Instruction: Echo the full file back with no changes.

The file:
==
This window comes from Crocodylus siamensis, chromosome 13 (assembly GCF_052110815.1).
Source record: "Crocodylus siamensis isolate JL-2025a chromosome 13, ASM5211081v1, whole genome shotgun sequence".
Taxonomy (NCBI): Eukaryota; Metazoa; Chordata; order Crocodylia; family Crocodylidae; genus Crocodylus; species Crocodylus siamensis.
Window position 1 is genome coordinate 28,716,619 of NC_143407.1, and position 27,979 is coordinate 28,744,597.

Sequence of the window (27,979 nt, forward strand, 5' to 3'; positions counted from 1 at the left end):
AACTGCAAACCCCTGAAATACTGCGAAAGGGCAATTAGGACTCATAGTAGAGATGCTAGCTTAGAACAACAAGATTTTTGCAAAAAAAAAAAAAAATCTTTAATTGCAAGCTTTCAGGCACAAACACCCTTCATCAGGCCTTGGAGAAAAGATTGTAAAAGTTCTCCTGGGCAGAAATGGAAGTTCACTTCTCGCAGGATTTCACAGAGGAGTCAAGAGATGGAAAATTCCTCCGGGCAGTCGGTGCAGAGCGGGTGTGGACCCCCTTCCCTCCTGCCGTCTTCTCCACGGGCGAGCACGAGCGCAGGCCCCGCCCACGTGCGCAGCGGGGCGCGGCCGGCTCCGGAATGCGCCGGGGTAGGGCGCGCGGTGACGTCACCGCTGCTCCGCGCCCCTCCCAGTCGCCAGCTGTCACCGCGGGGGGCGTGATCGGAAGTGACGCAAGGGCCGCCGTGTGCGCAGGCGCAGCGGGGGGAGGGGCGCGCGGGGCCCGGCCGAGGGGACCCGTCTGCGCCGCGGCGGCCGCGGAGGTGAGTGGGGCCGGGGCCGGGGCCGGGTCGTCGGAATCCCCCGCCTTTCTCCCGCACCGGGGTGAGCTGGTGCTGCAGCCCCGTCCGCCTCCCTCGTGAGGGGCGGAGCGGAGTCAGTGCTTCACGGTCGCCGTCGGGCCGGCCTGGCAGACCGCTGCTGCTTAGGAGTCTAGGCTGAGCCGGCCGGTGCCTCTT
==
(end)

This window comes from Crocodylus siamensis, chromosome 13 (assembly GCF_052110815.1).
Source record: "Crocodylus siamensis isolate JL-2025a chromosome 13, ASM5211081v1, whole genome shotgun sequence".
Taxonomy (NCBI): Eukaryota; Metazoa; Chordata; order Crocodylia; family Crocodylidae; genus Crocodylus; species Crocodylus siamensis.
Window position 1 is genome coordinate 28,716,619 of NC_143407.1, and position 27,979 is coordinate 28,744,597.

Sequence of the window (27,979 nt, forward strand, 5' to 3'; positions counted from 1 at the left end):
AACTGCAAACCCCTGAAATACTGCGAAAGGGCAATTAGGACTCATAGTAGAGATGCTAGCTTAGAACAACAAGATTTTTGCAAAAAAAAAAAAAAATCTTTAATTGCAAGCTTTCAGGCACAAACACCCTTCATCAGGCCTTGGAGAAAAGATTGTAAAAGTTCTCCTGGGCAGAAATGGAAGTTCACTTCTCGCAGGATTTCACAGAGGAGTCAAGAGATGGAAAATTCCTCCGGGCAGTCGGTGCAGAGCGGGTGTGGACCCCCTTCCCTCCTGCCGTCTTCTCCACGGGCGAGCACGAGCGCAGGCCCCGCCCACGTGCGCAGCGGGGCGCGGCCGGCTCCGGAATGCGCCGGGGTAGGGCGCGCGGTGACGTCACCGCTGCTCCGCGCCCCTCCCAGTCGCCAGCTGTCACCGCGGGGGGCGTGATCGGAAGTGACGCAAGGGCCGCCGTGTGCGCAGGCGCAGCGGGGGGAGGGGCGCGCGGGGCCCGGCCGAGGGGACCCGTCTGCGCCGCGGCGGCCGCGGAGGTGAGTGGGGCCGGGGCCGGGGCCGGGTCGTCGGAATCCCCCGCCTTTCTCCCGCACCGGGGTGAGCTGGTGCTGCAGCCCCGTCCGCCTCCCTCGTGAGGGGCGGAGCGGAGTCAGTGCTTCACGGTCGCCGTCGGGCCGGCCTGGCAGACCGCTGCTGCTTAGGAGTCTAGGCTGAGCCGGCCGGTGCCTCTT